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UNITED STATES – USCIS Issues New Guidance on H-1B Work Visas for Computer Programmers

On 31 March 2017, the US Citizenship and Immigration Services (USCIS) issued a policy memorandum that provides new guidance regarding H-1B visas for computer-related positions.

What has changed?

The new memorandum amends the prior analysis for determining when programmers should be classified as professionals. Now a more thorough analysis must be used for assessing whether the programmer's professional status meets the H-1B visa's regulatory requirements for classification as a specialty occupation.

The new memorandum, effective immediately, advises petitioners who seek to sponsor a beneficiary for a computer programmer position to provide additional evidence to establish that the particular position is one in a specialty occupation.

The agency articulated its concern that a December 2000 memo was obsolete and relied on now-outdated editions of the Occupational Outlook Handbook that do not take into account the evolution of computer-related occupations since their publication.

Below is a summary of the agency’s concerns regarding the 2000 memorandum and its reasons for rescinding the older provisions:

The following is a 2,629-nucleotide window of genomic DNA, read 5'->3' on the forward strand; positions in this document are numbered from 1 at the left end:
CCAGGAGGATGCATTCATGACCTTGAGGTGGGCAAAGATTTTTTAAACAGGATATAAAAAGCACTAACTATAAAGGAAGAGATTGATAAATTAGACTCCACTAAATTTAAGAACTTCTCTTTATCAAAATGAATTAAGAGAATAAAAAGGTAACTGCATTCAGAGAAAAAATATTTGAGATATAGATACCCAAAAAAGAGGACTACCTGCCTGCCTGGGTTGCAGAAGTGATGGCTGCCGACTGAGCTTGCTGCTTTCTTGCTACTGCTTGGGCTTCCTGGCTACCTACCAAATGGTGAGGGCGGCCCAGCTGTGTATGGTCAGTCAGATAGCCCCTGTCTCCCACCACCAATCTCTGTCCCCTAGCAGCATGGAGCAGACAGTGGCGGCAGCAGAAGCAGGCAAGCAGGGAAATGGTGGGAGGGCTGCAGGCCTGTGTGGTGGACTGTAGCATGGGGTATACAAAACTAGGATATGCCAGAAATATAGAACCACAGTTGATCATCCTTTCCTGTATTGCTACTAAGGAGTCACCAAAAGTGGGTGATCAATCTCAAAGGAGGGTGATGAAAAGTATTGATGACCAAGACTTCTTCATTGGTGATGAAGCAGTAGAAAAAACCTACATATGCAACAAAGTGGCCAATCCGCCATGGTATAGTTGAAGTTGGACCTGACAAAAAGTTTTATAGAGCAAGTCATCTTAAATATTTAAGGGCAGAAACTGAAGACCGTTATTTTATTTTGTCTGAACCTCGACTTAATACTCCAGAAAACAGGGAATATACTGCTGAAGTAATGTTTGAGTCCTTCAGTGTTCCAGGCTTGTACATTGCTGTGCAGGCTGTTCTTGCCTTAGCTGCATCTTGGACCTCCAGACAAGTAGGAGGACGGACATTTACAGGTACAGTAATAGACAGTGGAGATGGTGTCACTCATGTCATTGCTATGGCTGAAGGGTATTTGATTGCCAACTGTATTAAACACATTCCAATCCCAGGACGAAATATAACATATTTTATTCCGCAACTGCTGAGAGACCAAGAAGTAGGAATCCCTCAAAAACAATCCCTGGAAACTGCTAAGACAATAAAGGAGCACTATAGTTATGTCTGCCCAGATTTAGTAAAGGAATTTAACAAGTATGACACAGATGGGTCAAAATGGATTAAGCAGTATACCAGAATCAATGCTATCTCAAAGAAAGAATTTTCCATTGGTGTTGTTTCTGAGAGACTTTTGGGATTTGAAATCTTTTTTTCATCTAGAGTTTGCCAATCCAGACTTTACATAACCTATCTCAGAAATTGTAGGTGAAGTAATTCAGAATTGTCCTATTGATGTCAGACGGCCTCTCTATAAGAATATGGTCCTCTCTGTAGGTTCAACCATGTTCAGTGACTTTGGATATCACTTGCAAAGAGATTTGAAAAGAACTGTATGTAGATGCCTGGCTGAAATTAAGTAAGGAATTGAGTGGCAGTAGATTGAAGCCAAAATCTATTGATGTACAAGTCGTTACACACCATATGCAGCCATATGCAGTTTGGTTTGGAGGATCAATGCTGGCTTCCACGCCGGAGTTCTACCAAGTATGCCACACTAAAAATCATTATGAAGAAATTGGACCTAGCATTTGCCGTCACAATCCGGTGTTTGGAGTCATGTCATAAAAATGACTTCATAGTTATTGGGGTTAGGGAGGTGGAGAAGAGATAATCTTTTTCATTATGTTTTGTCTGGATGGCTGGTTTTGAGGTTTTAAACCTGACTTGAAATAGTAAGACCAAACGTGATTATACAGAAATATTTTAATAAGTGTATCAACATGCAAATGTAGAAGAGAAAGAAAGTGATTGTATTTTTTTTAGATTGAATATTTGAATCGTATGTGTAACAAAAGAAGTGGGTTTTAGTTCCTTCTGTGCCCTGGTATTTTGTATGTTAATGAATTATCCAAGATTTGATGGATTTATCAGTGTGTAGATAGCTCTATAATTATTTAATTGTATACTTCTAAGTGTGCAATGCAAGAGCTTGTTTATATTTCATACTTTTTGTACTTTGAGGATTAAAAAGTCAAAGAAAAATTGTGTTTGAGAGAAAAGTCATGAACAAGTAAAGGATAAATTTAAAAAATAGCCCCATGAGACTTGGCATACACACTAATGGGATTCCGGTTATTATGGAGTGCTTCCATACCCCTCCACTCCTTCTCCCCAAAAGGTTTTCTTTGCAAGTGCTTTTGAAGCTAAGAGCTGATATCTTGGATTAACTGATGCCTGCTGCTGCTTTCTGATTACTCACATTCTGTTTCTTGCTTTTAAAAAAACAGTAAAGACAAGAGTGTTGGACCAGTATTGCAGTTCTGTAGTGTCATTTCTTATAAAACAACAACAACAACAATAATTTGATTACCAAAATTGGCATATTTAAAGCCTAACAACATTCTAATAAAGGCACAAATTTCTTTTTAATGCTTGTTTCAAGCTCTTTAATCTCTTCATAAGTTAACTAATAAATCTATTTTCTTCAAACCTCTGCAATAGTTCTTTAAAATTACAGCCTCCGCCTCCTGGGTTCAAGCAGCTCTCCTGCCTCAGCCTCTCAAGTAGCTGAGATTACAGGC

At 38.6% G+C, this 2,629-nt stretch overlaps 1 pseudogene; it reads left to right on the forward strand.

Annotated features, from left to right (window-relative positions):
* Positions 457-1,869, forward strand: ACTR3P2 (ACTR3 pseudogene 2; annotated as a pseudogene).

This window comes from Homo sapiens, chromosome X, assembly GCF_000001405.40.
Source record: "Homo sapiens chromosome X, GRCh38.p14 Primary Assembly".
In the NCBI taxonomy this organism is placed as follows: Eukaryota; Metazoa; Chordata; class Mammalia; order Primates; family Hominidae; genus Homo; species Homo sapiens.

• Statements in the memorandum do not properly articulate the current criteria that apply to H-1B specialty occupation adjudications.
  • The memorandum did not accurately portray that some computer programmers qualify for employment with only two-year associate’s degrees. The agency finds it improper to conclude that it would “generally consider the position of programmer to qualify as a specialty occupation.”
  • The memorandum did not properly distinguish an entry-level position from one that is more senior or complex. While some computer programming positions may only require an associate’s degree, an entry-level computer programmer position would not generally qualify as a position in a specialty occupation.

Action Items

  • Employers making H-1B petitions for computer programmers must provide enough evidence to establish that the level of experience and responsibilities required to fill the position meet the definitional threshold for a specialty occupation.

This news alert was prepared using information provided by Littler.

DISCLAIMER: The information contained in this immigration alert has been abridged from laws, court decisions, and administrative rulings and should not be construed or relied upon as legal advice. If you have specific questions regarding the applicability of this information, please contact Peregrine © 2017 Peregrine Immigration Management Ltd.